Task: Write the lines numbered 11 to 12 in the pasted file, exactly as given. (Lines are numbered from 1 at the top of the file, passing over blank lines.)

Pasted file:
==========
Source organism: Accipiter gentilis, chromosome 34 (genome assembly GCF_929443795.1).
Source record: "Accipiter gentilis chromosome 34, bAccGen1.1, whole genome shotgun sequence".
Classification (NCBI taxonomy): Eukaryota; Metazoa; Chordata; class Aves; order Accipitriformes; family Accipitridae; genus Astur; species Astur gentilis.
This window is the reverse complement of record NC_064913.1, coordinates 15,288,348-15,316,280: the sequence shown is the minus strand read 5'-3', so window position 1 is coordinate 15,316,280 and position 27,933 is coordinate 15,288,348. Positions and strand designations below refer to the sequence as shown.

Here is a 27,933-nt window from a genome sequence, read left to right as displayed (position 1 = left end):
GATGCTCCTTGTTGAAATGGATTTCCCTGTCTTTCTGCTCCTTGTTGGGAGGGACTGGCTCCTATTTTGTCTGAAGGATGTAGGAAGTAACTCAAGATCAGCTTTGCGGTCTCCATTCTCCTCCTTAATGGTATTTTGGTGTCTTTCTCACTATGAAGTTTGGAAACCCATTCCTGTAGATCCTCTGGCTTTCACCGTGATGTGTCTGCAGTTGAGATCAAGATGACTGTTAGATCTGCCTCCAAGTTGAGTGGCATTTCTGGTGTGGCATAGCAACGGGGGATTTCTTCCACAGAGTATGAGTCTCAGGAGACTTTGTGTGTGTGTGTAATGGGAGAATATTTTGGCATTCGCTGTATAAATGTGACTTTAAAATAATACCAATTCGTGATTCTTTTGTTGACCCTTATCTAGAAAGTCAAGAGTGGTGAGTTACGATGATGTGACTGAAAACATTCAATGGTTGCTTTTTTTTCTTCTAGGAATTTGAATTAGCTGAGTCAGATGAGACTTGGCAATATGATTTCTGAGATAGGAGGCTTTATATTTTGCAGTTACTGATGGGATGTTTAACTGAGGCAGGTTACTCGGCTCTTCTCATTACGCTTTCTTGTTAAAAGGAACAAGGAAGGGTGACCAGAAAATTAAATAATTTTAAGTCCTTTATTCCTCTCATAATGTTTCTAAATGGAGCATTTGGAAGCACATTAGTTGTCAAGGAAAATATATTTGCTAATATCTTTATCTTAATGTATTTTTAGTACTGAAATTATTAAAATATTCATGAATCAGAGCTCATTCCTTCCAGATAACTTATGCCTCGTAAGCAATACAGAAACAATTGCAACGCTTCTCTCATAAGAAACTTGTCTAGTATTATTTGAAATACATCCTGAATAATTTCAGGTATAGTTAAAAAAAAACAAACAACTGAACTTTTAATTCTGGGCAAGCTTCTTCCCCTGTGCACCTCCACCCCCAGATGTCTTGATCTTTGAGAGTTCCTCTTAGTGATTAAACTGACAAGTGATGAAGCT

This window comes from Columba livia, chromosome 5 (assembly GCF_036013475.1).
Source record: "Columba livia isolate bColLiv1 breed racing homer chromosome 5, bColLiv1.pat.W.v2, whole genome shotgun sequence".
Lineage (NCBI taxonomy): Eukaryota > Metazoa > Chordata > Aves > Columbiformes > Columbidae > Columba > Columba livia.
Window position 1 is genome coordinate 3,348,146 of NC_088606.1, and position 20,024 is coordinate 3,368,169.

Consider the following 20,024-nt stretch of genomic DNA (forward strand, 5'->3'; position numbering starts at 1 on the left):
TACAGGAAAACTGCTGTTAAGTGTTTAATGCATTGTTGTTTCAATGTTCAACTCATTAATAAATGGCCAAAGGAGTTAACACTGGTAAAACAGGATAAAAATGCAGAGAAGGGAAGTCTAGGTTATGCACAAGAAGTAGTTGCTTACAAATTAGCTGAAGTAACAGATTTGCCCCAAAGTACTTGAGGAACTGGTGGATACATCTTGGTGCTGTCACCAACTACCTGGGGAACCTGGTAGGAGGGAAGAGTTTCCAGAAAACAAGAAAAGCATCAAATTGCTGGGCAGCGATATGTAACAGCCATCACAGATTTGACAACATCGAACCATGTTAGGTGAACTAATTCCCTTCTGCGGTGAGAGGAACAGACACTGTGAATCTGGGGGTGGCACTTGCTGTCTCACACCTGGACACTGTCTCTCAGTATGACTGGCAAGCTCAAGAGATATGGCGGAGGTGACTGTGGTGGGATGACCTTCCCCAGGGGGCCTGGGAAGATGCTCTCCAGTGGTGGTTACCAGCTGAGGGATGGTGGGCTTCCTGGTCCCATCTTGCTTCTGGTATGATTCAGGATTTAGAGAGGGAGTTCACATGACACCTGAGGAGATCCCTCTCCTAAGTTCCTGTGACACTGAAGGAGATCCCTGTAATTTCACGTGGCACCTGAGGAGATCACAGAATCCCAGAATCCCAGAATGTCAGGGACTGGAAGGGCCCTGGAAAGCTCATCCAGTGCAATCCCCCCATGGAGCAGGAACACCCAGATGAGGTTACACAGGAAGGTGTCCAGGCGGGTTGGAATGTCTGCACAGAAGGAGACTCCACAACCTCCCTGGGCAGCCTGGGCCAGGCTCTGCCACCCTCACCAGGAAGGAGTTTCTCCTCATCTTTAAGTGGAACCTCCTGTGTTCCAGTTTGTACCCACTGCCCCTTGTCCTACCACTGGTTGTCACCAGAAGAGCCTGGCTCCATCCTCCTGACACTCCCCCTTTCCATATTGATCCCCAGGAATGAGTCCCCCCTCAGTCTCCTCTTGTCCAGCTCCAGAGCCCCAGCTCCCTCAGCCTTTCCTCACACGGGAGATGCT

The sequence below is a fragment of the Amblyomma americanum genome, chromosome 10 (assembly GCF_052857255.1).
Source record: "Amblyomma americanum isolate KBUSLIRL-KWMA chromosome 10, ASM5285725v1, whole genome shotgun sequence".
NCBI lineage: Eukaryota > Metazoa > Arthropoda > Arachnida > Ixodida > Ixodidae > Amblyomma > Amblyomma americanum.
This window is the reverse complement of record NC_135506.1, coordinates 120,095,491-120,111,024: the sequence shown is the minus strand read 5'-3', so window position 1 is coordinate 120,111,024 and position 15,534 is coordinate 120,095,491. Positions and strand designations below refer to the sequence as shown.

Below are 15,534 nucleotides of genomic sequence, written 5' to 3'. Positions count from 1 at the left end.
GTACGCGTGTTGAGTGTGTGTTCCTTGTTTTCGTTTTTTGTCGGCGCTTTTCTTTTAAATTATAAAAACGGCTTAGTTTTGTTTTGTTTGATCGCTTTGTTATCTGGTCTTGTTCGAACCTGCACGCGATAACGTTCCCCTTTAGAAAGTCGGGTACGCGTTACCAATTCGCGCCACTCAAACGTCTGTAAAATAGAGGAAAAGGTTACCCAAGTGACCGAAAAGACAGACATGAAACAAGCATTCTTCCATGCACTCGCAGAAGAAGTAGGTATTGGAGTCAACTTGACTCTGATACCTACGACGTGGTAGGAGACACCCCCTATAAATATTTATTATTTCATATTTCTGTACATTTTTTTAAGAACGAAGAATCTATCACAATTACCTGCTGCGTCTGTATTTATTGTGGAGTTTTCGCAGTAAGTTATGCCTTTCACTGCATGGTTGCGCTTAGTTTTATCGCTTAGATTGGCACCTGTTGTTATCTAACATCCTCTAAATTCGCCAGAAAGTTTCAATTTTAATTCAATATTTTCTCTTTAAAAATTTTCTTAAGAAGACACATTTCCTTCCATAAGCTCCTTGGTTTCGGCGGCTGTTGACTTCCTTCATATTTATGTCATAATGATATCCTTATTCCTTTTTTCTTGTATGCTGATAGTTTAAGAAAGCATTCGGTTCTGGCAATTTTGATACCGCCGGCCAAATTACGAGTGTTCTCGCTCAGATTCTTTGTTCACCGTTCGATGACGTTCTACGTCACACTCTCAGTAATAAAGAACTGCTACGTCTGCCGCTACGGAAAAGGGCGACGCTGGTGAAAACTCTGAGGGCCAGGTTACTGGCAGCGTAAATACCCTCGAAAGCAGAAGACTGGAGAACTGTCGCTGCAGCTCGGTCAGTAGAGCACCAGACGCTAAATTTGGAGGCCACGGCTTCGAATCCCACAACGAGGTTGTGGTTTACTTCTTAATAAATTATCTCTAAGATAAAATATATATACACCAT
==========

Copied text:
Consider the following 20,024-nt stretch of genomic DNA (forward strand, 5'->3'; position numbering starts at 1 on the left):
TACAGGAAAACTGCTGTTAAGTGTTTAATGCATTGTTGTTTCAATGTTCAACTCATTAATAAATGGCCAAAGGAGTTAACACTGGTAAAACAGGATAAAAATGCAGAGAAGGGAAGTCTAGGTTATGCACAAGAAGTAGTTGCTTACAAATTAGCTGAAGTAACAGATTTGCCCCAAAGTACTTGAGGAACTGGTGGATACATCTTGGTGCTGTCACCAACTACCTGGGGAACCTGGTAGGAGGGAAGAGTTTCCAGAAAACAAGAAAAGCATCAAATTGCTGGGCAGCGATATGTAACAGCCATCACAGATTTGACAACATCGAACCATGTTAGGTGAACTAATTCCCTTCTGCGGTGAGAGGAACAGACACTGTGAATCTGGGGGTGGCACTTGCTGTCTCACACCTGGACACTGTCTCTCAGTATGACTGGCAAGCTCAAGAGATATGGCGGAGGTGACTGTGGTGGGATGACCTTCCCCAGGGGGCCTGGGAAGATGCTCTCCAGTGGTGGTTACCAGCTGAGGGATGGTGGGCTTCCTGGTCCCATCTTGCTTCTGGTATGATTCAGGATTTAGAGAGGGAGTTCACATGACACCTGAGGAGATCCCTCTCCTAAGTTCCTGTGACACTGAAGGAGATCCCTGTAATTTCACGTGGCACCTGAGGAGATCACAGAATCCCAGAATCCCAGAATGTCAGGGACTGGAAGGGCCCTGGAAAGCTCATCCAGTGCAATCCCCCCATGGAGCAGGAACACCCAGATGAGGTTACACAGGAAGGTGTCCAGGCGGGTTGGAATGTCTGCACAGAAGGAGACTCCACAACCTCCCTGGGCAGCCTGGGCCAGGCTCTGCCACCCTCACCAGGAAGGAGTTTCTCCTCATCTTTAAGTGGAACCTCCTGTGTTCCAGTTTGTACCCACTGCCCCTTGTCCTACCACTGGTTGTCACCAGAAGAGCCTGGCTCCATCCTCCTGACACTCCCCCTTTCCATATTGATCCCCAGGAATGAGTCCCCCCTCAGTCTCCTCTTGTCCAGCTCCAGAGCCCCAGCTCCCTCAGCCTTTCCTCACACGGGAGATGCT